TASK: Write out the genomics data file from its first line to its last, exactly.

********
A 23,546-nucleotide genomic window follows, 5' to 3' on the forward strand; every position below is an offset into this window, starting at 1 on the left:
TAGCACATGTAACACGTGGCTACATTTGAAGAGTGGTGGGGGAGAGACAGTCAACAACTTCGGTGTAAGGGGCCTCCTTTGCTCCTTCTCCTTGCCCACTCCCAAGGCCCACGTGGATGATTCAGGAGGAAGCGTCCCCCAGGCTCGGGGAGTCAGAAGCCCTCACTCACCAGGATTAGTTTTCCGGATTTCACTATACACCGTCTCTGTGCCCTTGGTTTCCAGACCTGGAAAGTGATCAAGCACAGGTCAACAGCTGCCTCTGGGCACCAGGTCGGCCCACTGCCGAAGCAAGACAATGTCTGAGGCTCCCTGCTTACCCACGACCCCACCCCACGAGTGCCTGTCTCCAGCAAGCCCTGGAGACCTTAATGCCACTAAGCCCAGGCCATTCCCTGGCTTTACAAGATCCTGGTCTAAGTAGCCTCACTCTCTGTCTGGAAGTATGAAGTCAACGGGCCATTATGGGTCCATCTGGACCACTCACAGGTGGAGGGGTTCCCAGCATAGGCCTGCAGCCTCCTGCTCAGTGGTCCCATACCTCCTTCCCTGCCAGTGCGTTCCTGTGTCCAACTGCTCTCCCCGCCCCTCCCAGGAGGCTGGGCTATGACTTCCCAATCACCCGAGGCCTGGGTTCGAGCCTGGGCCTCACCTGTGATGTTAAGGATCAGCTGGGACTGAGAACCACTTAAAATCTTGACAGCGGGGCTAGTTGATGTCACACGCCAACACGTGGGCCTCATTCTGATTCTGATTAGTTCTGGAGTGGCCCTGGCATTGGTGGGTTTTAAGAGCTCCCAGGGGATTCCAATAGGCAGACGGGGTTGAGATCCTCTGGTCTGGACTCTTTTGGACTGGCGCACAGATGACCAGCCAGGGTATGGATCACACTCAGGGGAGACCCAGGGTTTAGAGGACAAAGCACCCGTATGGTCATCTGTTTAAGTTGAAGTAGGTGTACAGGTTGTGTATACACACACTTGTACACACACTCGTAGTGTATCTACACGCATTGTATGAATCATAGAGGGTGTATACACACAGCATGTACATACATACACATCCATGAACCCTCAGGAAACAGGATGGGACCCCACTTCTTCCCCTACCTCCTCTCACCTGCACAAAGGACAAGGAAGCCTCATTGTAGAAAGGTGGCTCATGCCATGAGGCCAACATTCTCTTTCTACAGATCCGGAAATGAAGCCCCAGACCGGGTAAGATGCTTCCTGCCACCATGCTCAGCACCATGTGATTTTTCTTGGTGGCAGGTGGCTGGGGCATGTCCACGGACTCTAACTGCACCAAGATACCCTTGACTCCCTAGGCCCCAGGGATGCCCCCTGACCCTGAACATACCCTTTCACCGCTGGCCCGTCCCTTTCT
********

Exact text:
A 23,546-nucleotide genomic window follows, 5' to 3' on the forward strand; every position below is an offset into this window, starting at 1 on the left:
TAGCACATGTAACACGTGGCTACATTTGAAGAGTGGTGGGGGAGAGACAGTCAACAACTTCGGTGTAAGGGGCCTCCTTTGCTCCTTCTCCTTGCCCACTCCCAAGGCCCACGTGGATGATTCAGGAGGAAGCGTCCCCCAGGCTCGGGGAGTCAGAAGCCCTCACTCACCAGGATTAGTTTTCCGGATTTCACTATACACCGTCTCTGTGCCCTTGGTTTCCAGACCTGGAAAGTGATCAAGCACAGGTCAACAGCTGCCTCTGGGCACCAGGTCGGCCCACTGCCGAAGCAAGACAATGTCTGAGGCTCCCTGCTTACCCACGACCCCACCCCACGAGTGCCTGTCTCCAGCAAGCCCTGGAGACCTTAATGCCACTAAGCCCAGGCCATTCCCTGGCTTTACAAGATCCTGGTCTAAGTAGCCTCACTCTCTGTCTGGAAGTATGAAGTCAACGGGCCATTATGGGTCCATCTGGACCACTCACAGGTGGAGGGGTTCCCAGCATAGGCCTGCAGCCTCCTGCTCAGTGGTCCCATACCTCCTTCCCTGCCAGTGCGTTCCTGTGTCCAACTGCTCTCCCCGCCCCTCCCAGGAGGCTGGGCTATGACTTCCCAATCACCCGAGGCCTGGGTTCGAGCCTGGGCCTCACCTGTGATGTTAAGGATCAGCTGGGACTGAGAACCACTTAAAATCTTGACAGCGGGGCTAGTTGATGTCACACGCCAACACGTGGGCCTCATTCTGATTCTGATTAGTTCTGGAGTGGCCCTGGCATTGGTGGGTTTTAAGAGCTCCCAGGGGATTCCAATAGGCAGACGGGGTTGAGATCCTCTGGTCTGGACTCTTTTGGACTGGCGCACAGATGACCAGCCAGGGTATGGATCACACTCAGGGGAGACCCAGGGTTTAGAGGACAAAGCACCCGTATGGTCATCTGTTTAAGTTGAAGTAGGTGTACAGGTTGTGTATACACACACTTGTACACACACTCGTAGTGTATCTACACGCATTGTATGAATCATAGAGGGTGTATACACACAGCATGTACATACATACACATCCATGAACCCTCAGGAAACAGGATGGGACCCCACTTCTTCCCCTACCTCCTCTCACCTGCACAAAGGACAAGGAAGCCTCATTGTAGAAAGGTGGCTCATGCCATGAGGCCAACATTCTCTTTCTACAGATCCGGAAATGAAGCCCCAGACCGGGTAAGATGCTTCCTGCCACCATGCTCAGCACCATGTGATTTTTCTTGGTGGCAGGTGGCTGGGGCATGTCCACGGACTCTAACTGCACCAAGATACCCTTGACTCCCTAGGCCCCAGGGATGCCCCCTGACCCTGAACATACCCTTTCACCGCTGGCCCGTCCCTTTCT